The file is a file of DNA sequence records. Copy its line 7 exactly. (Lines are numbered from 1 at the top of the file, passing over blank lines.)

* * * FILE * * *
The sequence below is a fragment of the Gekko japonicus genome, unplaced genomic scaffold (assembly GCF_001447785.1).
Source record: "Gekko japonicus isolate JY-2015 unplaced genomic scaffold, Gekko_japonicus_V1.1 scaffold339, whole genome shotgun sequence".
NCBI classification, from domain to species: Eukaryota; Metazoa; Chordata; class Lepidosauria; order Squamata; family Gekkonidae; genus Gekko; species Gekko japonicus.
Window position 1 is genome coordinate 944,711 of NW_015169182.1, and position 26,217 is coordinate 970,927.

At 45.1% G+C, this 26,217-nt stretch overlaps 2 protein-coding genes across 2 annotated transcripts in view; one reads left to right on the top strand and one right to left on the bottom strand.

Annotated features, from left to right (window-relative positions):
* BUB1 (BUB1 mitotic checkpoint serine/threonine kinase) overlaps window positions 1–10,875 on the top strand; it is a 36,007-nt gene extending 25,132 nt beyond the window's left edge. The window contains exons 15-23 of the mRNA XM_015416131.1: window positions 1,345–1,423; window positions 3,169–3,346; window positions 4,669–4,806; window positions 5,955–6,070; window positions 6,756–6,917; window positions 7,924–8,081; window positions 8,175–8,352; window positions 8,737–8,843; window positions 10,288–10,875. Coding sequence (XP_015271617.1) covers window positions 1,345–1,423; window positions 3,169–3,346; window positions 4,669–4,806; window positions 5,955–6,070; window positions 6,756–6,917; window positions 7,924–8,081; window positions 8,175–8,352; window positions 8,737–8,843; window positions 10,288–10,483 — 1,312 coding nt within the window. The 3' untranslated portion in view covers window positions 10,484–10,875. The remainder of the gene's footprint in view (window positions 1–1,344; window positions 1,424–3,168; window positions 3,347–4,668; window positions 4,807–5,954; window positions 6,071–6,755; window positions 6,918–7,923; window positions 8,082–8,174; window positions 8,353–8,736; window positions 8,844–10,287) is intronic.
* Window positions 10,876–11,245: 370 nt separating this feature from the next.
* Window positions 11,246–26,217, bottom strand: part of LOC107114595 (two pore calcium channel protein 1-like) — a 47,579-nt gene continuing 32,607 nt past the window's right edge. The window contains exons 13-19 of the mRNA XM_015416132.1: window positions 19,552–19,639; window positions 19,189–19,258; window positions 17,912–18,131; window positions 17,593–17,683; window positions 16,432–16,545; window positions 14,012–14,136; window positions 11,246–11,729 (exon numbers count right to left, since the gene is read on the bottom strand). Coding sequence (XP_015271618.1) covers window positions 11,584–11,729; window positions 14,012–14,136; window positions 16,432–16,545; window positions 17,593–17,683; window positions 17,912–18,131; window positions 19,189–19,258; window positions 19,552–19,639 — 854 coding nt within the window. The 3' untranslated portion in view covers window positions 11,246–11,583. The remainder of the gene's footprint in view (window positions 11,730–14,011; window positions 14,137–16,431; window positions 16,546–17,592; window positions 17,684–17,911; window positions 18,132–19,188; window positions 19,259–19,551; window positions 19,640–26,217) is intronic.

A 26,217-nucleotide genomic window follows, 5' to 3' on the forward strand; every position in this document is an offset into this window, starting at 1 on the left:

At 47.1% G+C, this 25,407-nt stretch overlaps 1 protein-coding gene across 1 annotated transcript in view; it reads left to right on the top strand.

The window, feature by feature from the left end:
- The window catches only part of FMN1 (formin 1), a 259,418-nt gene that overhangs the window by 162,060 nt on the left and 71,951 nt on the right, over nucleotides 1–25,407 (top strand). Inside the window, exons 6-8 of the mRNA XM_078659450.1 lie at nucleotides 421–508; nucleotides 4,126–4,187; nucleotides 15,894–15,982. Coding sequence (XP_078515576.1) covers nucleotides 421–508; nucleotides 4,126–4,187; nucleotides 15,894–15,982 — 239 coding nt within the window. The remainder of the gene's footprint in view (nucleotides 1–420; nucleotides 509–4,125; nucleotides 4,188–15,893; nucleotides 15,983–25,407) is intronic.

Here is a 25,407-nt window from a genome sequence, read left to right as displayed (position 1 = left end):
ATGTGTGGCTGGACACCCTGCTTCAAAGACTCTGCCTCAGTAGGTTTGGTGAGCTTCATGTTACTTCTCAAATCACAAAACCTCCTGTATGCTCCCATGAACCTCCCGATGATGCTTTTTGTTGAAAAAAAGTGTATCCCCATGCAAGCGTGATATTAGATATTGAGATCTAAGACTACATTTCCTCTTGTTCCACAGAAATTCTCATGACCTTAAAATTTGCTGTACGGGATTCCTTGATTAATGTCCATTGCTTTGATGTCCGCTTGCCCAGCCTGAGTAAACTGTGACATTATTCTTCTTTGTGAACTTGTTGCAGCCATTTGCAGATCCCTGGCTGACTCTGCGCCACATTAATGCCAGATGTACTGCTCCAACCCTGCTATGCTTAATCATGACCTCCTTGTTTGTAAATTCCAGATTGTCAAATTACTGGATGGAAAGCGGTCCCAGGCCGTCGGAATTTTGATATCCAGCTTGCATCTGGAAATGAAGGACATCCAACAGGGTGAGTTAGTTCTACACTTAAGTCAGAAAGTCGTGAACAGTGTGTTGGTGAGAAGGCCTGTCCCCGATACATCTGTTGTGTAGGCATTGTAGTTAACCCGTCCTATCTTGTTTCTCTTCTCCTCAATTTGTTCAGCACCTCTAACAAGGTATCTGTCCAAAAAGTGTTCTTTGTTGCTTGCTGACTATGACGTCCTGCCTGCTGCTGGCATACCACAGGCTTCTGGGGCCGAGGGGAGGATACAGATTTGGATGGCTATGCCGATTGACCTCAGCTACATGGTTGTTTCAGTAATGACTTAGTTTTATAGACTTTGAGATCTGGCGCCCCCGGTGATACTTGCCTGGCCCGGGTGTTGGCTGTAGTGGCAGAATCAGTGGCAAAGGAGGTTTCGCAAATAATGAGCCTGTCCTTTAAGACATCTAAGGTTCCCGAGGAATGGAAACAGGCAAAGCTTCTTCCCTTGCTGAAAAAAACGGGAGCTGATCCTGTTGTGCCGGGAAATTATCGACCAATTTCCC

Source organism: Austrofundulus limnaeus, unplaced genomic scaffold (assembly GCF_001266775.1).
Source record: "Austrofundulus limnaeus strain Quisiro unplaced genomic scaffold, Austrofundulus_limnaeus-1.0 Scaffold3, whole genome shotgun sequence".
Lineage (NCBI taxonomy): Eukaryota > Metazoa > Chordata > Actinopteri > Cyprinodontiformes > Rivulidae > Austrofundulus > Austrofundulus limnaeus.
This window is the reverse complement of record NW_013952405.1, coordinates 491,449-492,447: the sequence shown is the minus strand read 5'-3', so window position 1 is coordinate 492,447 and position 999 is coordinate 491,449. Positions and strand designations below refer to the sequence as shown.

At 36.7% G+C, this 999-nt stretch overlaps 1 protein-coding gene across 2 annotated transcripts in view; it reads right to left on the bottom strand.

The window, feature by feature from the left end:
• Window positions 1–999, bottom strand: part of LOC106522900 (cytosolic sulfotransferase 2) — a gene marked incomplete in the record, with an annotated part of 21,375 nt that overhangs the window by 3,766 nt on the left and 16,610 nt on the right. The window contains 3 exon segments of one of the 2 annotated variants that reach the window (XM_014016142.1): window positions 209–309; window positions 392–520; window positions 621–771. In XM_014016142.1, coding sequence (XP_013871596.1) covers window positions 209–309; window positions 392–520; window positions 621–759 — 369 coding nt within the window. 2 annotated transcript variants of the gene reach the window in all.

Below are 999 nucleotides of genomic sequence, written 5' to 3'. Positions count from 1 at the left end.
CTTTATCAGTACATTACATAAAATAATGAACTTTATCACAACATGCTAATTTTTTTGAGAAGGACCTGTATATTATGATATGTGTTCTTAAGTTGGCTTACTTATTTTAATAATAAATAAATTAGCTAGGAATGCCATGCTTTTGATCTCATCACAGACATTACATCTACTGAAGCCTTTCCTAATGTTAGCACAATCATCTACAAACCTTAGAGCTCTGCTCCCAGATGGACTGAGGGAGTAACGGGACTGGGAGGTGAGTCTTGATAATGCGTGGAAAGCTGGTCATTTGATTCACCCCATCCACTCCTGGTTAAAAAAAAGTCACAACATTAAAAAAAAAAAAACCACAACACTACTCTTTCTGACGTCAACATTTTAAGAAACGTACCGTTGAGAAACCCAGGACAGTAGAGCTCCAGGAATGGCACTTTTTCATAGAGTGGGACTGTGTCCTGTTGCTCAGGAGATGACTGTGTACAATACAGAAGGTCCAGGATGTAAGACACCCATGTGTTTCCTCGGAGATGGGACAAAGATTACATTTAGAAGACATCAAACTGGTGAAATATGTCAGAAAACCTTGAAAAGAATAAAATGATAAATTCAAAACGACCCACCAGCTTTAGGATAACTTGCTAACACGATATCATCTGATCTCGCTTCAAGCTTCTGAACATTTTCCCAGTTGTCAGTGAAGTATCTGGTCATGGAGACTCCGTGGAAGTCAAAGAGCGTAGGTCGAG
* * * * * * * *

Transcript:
* BUB1 (BUB1 mitotic checkpoint serine/threonine kinase) overlaps window positions 1–10,875 on the top strand; it is a 36,007-nt gene extending 25,132 nt beyond the window's left edge. The window contains exons 15-23 of the mRNA XM_015416131.1: window positions 1,345–1,423; window positions 3,169–3,346; window positions 4,669–4,806; window positions 5,955–6,070; window positions 6,756–6,917; window positions 7,924–8,081; window positions 8,175–8,352; window positions 8,737–8,843; window positions 10,288–10,875. Coding sequence (XP_015271617.1) covers window positions 1,345–1,423; window positions 3,169–3,346; window positions 4,669–4,806; window positions 5,955–6,070; window positions 6,756–6,917; window positions 7,924–8,081; window positions 8,175–8,352; window positions 8,737–8,843; window positions 10,288–10,483 — 1,312 coding nt within the window. The 3' untranslated portion in view covers window positions 10,484–10,875. The remainder of the gene's footprint in view (window positions 1–1,344; window positions 1,424–3,168; window positions 3,347–4,668; window positions 4,807–5,954; window positions 6,071–6,755; window positions 6,918–7,923; window positions 8,082–8,174; window positions 8,353–8,736; window positions 8,844–10,287) is intronic.